Herman Wong Yee-tak is getting ready for his first solo painting exhibition May 2-11 entitled “Come and Go” at the Jockey Club Creative Arts Centre in Shek Kip Mei, Hong Kong, reports timeout.com.hk.
His display will be a series of paintings featuring half-naked Asian men created by using only a special painting knife.
The striking male model images are meant to evoke passion and be a commentary on the loneliness and pain felt by some gay men in modern society, Wong told timeout.com.hk.
An exhibition piece titled Relationships and depicting seven ripped men wearing tight briefs posing in a scarlet lake against a green sky, for example, was meant to represent the “rather tenuous relationships” and “lack of spiritual connection” between gay men he said.
“From the people I know and from my own friends, it seems there is an inescapable struggle. The red lake represents the pain and hurt while you can also see that all the men are by themselves and lonely. Yet there is still a colorful desire – lust even.”
“The feelings and emotions that are felt in this collection are between two men,” says Wong. “Some of the pieces have a purposeful sex appeal and provocation. The men have pretty faces and bodies that people would want to worship – so it’s meant to be eye-catching.”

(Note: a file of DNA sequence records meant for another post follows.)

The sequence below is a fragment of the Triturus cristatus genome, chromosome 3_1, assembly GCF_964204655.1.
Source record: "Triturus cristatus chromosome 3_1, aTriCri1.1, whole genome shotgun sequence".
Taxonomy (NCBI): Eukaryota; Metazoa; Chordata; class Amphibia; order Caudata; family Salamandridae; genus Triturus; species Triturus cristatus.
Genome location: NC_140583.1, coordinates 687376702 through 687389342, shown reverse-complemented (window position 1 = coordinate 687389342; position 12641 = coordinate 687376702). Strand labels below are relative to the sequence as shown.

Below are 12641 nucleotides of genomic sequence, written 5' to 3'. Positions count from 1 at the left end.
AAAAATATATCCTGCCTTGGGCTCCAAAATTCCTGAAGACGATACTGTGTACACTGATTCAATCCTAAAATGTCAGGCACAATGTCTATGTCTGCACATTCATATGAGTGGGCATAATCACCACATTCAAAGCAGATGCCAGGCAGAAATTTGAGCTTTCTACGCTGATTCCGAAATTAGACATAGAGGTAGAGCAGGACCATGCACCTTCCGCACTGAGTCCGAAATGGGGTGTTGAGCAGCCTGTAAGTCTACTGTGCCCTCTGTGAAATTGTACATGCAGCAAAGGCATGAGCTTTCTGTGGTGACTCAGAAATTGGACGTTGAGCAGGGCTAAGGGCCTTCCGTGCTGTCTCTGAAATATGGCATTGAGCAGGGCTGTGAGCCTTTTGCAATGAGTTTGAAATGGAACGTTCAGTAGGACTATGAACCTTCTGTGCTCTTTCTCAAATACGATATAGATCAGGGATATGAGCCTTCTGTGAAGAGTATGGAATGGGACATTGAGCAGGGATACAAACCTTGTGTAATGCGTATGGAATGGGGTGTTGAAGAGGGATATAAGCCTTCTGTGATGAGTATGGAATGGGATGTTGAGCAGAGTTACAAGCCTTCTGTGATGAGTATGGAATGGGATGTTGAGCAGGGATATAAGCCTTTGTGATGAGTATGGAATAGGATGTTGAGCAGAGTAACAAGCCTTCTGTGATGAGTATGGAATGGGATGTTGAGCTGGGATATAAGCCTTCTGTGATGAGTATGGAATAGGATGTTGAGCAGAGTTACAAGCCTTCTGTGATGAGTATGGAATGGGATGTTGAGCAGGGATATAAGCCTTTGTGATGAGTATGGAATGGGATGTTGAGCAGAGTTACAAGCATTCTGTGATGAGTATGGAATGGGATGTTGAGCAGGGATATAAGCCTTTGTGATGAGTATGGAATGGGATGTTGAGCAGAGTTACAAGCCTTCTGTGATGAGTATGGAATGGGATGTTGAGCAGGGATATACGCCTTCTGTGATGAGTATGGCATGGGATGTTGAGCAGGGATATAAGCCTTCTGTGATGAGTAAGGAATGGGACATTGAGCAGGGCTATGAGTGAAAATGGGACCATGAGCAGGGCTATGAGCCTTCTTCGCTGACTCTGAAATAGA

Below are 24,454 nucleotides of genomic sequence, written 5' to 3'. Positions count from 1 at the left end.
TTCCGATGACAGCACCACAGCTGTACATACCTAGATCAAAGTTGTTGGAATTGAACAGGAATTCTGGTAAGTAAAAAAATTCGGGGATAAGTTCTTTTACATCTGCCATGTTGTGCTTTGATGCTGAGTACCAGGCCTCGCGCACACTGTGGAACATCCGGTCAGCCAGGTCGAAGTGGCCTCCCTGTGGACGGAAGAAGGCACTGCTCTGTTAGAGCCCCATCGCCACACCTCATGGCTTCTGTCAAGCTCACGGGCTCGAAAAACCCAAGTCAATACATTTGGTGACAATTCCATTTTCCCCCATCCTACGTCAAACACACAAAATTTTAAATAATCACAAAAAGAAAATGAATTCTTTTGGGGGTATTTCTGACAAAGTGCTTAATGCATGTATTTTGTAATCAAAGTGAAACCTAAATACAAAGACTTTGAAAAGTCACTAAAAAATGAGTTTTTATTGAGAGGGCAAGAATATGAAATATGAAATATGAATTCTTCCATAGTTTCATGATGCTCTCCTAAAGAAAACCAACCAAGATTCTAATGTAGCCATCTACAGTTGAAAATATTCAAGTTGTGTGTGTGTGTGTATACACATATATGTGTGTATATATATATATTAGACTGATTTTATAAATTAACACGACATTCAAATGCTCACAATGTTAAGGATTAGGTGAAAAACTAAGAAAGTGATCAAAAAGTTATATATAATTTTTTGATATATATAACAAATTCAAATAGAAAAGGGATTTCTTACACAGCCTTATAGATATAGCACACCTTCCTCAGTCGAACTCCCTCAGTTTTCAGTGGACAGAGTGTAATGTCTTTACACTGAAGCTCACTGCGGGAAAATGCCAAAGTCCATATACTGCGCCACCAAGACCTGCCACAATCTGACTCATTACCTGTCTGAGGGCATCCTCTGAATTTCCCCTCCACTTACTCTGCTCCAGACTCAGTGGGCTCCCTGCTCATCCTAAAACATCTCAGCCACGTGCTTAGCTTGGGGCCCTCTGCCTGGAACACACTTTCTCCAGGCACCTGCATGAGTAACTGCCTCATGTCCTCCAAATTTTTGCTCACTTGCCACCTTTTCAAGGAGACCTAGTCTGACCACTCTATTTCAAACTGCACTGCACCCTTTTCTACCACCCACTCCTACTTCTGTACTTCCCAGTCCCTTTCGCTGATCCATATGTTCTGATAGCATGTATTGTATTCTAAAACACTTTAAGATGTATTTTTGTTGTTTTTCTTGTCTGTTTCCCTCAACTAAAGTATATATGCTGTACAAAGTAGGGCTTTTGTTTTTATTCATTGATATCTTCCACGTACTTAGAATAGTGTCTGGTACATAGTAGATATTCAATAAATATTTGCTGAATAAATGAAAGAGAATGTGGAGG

But they should also make the viewer stop and think too and shape society’s views on same sex relations, he added.
Wong’s paintings have a strong homoerotic element but he said he doesn’t want to be labeled as a “gay artist.”
His interest in homoerotic art was simply because of a lack of it in Hong Kong’s galleries. “There isn’t anyone really doing gay art or nudes in Hong Kong,” he says. “I felt that I should take this opportunity and do something that hasn’t been overdone here already.”
Wong, 44, started painting six years ago. For the past 18 years he was as a flight attendant for Cathay Pacific. However, he told timeout.com.hk, that he was always interested in the arts and admitted to feeling “unfulfilled.”
Earlier, he had studied at the Hong Kong Academy of Performing Arts and pursued a career as a creative film director until he was 26 after which he took to the air.
Since 2008, Wong began pursuing his hobby into “something serious.” In 2009 he did a joint exhibition and in 2012 he gained his first award nomination as a finalist for the Art Award at the HK Contemporary Art Fair.
Last year, he displayed his work at the Hong Kong Lesbian and Gay Film Festival opening gala.
Discrimination on the basis of sexuality is not banned in Hong Kong although same-sex relations were decriminalized in 1991. Much of society remains opposed to equal laws for same-sex couples.